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When I reached the topic of the student protests in the spring of 1989, I used several photos of Tiananmen, including the ones referenced in the Solidarity stamps that I would later show them.For Solidarity itself, I took a similar long view, beginning with the rise of the labor union in the 1970s, the economic shortages and declaration of martial law in the early 1980s, and then culminating with the peaceful “Roundtable Talks” in February 1989.I used this stamp set in a world history survey, as part of a lecture covering the fall of Communism.
Citizens more readily believed rumors than newspapers, radio, or television, which were inherently compromised by state censorship.
It is increasingly hard for students in our media-saturated era to envision a society in which text-messaging was not immediately available.
Read another, it is a reminder of the victims of Communism globally or an appeal for American financial assistance.
However, to uncover all of the dimensions in this stamp does take substantial preparation.
I laid out the lecture considering two paths toward reforming Communist regimes-one economic as in China, the other political as in Poland with the rise of Solidarity.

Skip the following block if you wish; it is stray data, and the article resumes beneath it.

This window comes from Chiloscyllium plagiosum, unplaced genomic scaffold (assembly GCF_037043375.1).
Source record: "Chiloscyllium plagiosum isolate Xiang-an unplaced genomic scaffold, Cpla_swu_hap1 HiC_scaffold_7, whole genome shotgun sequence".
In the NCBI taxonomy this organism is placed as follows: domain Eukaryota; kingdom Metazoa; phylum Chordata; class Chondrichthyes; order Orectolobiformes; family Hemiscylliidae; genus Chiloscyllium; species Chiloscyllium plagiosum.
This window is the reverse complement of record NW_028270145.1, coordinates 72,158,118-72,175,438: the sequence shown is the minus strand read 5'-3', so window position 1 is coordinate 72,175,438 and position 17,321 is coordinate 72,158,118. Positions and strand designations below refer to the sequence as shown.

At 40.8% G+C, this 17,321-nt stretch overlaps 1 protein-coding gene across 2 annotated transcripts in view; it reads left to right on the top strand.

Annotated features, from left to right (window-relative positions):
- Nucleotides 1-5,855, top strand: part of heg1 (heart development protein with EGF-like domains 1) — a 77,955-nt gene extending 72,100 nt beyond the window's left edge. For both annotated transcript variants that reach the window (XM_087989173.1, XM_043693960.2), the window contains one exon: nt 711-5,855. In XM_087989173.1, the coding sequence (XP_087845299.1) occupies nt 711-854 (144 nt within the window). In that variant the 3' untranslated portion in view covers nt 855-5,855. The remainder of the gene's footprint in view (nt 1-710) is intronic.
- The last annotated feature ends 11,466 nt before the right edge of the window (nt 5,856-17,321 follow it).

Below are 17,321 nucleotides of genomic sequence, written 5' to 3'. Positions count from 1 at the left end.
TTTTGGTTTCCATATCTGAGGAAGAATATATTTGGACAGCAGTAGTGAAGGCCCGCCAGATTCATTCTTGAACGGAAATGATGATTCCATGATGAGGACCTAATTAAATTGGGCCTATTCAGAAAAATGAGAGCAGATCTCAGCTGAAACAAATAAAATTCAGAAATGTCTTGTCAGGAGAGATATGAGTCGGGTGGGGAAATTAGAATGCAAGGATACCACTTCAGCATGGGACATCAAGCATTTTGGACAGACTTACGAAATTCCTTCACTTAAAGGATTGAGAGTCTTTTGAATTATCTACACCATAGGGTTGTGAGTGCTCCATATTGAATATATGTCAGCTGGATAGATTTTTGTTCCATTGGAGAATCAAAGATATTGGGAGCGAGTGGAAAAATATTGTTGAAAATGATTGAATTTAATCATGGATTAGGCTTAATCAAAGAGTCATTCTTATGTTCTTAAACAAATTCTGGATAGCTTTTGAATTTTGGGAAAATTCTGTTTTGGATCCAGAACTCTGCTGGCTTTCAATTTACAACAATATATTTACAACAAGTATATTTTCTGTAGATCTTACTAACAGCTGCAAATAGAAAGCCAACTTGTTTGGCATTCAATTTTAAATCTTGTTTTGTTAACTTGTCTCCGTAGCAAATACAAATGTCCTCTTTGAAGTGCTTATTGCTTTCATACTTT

For China, I prepared the events in Tiananmen in the spring of 1989 by discussing such events as Nixon’s “opening”of China in the 1970s, the Chinese “Most Favored Nation” trade status with the United States, and the rising student protest movement.As we had discussed the media and the control of information several times throughout the course, my students became highly suspicious of the selection of the images, and which opened a more general discussion about which events of 1989 should be commemorated, and how we could represent them to an audience that had not lived through them.While I was pleased with the interpretations offered by my students, I was surprised they had missed some of the more puzzling features of the stamps.In the end, I find the stamps a powerful tool for uncovering the complexity of the events of 1989.Read one way, it reveals Polish ideas about their own victory against Communism as a great success story.Although China is located quite far from Eastern Europe, dissidents in Eastern Europe identified with the struggles by opposition leaders in China and used images of the 1989 Tiananmen Square uprising to reinforce memories of resistance in Eastern Europe.Unofficial sources of information became an essential tool for survival inside each of the Communist countries of Eastern Europe.In the aftermath of the events of 1989, the newly-elected government in Poland, led by Solidarity, issued a set of commemorative stamps to highlight some of the important struggles in the recent past.One set of these stamps memorializes the events of Tiananmen Square.I made it clear that these stamps were issued after Solidarity had assumed the political leadership of Poland, and that these were ordinary stamps used for everyday mail, much like the U. might issue Star Wars or Olympic commemorative stamps.After the brief background, I asked the students to discuss what the meanings of these stamps were. What was their emotional reaction to the stamp images, with their violence, horror, and also bravery (in particular, the lone man on the bottom right-side taken from a very well-known image of Tiananmen)?